BY CHARLES ABUEDE
Bearish sentiments held sway last week across all segments of the fixed income market as participants kept to the sidelines in the bonds market ahead of the scheduled primary market auction that is being held today (Monday) by the Debt Management Office (DMO) with minimal sell-side activities causing yields across the curve to rise week on week.
However, in the Nigerian treasury bills and OMO maturities markets, sell-offs were witnessed as investors began seeking higher returns which, in turn, led to an increase in the average yields; while the Nigerian naira traded mixed across the streets and I & E windows against the United States dollar.
Summating a stand from the expectations of analysts at Vetiva Capital Management, FSDH Capital Research and Afrinvest Research, “The naira should trade within its current band across market segments barring any market shock while yields decline should be seen across the bond space as a result of the N168.8 billion coupon payments this week; plus healthy demand from the PMA by the DMO on Monday, and bearish sentiment is expected to linger in the secondary T-Bills market as investors continue to re-price yields due to rising inflation.”
Across the foreign exchange markets last week, the performance of the Naira varied as the NAFEX rate at the Investors & Exporters (I&E) window depreciated 83 kobo week on week to N418.33 per dollar while at the parallel market, Naira appreciated N1 week on week to N589 per dollar. Also, the activity level in the I&E window was bubbly last week as total turnover rose 13.4 percent week on week to $627.6 million.
In the meantime, the FMDQ Securities Exchange FX Contract Market was quiet as the total value of open contracts was flat at $4.1 billion.
In the money market, the two measures of the short-term cost of funds among banks, the OPR and OVN, compacted by 583 basis points and 550 basis points week on week to 5.0 percent and 5.7 percent, respectively. As a result, the level of system liquidity rose 54.4 percent week on week to N319.8 billion, fuelled by the N226.1 billion SLF inflows. This development, in addition to the improved balances of banks and discount houses in the two days, fully offset the effect of the liquidity squeeze on Tuesday when drawn down due to the settlement of Repo at N60 billion and SDF N13.4 billion, compressed system liquidity level to N45.9 billion.
Nigerian Treasury Bills Market:
And getting into the Nigerian T-Bills secondary market, the bears ruled as the average yield ascended 28 basis points week on week to 3.8 percent while the short end of the curve observed the highest sell pressure, signposted by the 43 basis points week on week spike in yield to 3.3 percent. Behind, the yield on the mid and long end of the curve also spiked 30 basis points and 12 basis points week on week to 3.5 percent and 4.5 percent respectively, which saw the NTB 13-Oct-22 maturity bill decline by 17 basis points and witnessed maximum buying interest.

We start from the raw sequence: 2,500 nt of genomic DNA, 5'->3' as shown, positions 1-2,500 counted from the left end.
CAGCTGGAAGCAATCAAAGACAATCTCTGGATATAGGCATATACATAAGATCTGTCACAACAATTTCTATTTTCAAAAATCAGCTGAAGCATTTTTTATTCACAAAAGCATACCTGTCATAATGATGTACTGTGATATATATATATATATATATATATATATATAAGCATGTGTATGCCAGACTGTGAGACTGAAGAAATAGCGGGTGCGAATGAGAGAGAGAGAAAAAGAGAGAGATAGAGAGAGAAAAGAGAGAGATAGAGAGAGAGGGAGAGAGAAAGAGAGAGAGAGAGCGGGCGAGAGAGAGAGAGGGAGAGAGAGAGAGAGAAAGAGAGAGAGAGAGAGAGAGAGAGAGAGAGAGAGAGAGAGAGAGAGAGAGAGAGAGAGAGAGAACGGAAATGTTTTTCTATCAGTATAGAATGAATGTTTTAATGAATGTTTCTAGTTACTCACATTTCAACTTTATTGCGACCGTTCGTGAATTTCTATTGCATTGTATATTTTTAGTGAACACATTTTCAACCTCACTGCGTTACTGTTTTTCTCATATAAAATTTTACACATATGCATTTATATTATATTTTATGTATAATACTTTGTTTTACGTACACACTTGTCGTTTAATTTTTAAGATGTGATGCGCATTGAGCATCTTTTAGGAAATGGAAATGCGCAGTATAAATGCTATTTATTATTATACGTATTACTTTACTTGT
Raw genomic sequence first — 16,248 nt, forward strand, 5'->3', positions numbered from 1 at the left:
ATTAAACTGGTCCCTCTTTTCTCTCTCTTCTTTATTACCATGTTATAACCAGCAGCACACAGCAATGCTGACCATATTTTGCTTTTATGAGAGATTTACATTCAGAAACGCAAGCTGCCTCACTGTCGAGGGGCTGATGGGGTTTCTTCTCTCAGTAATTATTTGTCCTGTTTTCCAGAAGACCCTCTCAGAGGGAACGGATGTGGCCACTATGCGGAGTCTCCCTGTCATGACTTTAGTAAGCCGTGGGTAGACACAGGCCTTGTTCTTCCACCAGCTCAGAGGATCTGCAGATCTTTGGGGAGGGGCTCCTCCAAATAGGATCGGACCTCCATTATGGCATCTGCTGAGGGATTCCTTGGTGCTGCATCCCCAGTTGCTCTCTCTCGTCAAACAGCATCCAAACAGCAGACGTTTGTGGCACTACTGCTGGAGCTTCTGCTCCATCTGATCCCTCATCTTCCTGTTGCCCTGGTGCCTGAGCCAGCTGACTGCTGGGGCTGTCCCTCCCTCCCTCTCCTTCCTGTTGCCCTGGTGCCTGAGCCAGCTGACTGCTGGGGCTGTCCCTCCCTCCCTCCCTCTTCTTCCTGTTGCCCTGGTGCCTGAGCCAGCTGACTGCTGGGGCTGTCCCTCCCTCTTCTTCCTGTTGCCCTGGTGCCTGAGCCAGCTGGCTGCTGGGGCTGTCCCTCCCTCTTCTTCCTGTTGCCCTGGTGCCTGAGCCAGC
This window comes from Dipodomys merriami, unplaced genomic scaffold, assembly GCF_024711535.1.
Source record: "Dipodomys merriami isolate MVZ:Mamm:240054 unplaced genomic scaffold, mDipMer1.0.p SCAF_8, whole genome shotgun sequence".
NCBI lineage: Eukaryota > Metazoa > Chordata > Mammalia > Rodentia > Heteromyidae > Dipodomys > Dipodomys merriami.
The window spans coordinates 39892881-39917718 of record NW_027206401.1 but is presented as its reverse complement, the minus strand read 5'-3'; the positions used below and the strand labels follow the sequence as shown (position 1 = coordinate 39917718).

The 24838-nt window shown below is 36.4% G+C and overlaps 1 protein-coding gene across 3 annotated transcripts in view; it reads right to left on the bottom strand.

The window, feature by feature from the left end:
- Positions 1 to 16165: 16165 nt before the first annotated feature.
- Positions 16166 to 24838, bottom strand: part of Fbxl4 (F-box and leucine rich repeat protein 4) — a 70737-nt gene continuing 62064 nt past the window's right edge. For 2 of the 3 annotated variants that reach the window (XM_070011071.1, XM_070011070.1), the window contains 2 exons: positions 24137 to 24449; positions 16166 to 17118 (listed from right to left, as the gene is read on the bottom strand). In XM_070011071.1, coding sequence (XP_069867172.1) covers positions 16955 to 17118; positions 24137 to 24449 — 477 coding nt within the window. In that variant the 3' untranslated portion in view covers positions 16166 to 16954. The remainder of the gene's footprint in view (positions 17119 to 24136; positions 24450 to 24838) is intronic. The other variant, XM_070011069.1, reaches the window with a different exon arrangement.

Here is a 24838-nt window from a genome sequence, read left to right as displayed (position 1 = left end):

OMO Maturity Bills:
Elsewhere, the OMO bills market closed the week on a mildly negative note as the average yield across the curve cleared higher by six basis points to close at 3.9 percent from 3.8 percent on the previous close while the average yields across the medium-term and long-term maturities expanded by three basis points and 12 basis points, respectively. Though the average yield across short-term maturities remained unchanged at 3.06 percent, the OMO 14-Feb-23 24 maturity bill which rose 24 basis points witnessed maximum selling interest.
Diving into the FGN domestic bond market, market performance was bearish last week with sell pressure noted across the curve as investors stayed on the sidelines ahead of the bond auction slated for 25th April 2022. As a result, the average yield rose 15 basis points to 11.2 percent, rising the most at 41 basis points week on week at the short-end of the curve. The mid and long ends of the curve saw an uptick of 14 basis points and six basis points week on week, respectively. The 27-APR-2023 maturity bond was the worst performer with an increase in the yield of 115 basis points.
Meanwhile, as part of developments last week, the Ministry of Finance on Friday announced plans by the federal government to tap the eurobonds market for a $950 million capital raise before April-end or in May.
Also, for the FGN bond auction this week, the DMO has scheduled an offer for April 2022 Primary Market Auction, indicating plans to offer FGN bonds worth N225 billion through re-opening of 10-year (N75 billion), re-opening of 20-year (N75 billion) and new 10-year (N75 billion) tenors. The bond auction is scheduled to be held on April 25, with a settlement on April 27.
Performance in the sub-Saharan Sovereign Eurobonds market was bearish as the average yield rose 12 basis points week on week to 11.6 percent. The Kenyan 2024 and Kenyan 2028 instruments led losers as yield rose 55 basis points and 44 basis points week on week, respectively. On the other hand, the South African 2022 instrument saw the most buying interest as yield fell 65 basis points week on week.
The African Corporate Eurobonds market closed the week on a positive note as the average yield declined 13 basis points week on week to 8.2 percent following buying interest in the Bayport 2022 instrument, with the yield declining 698 basis points week on week.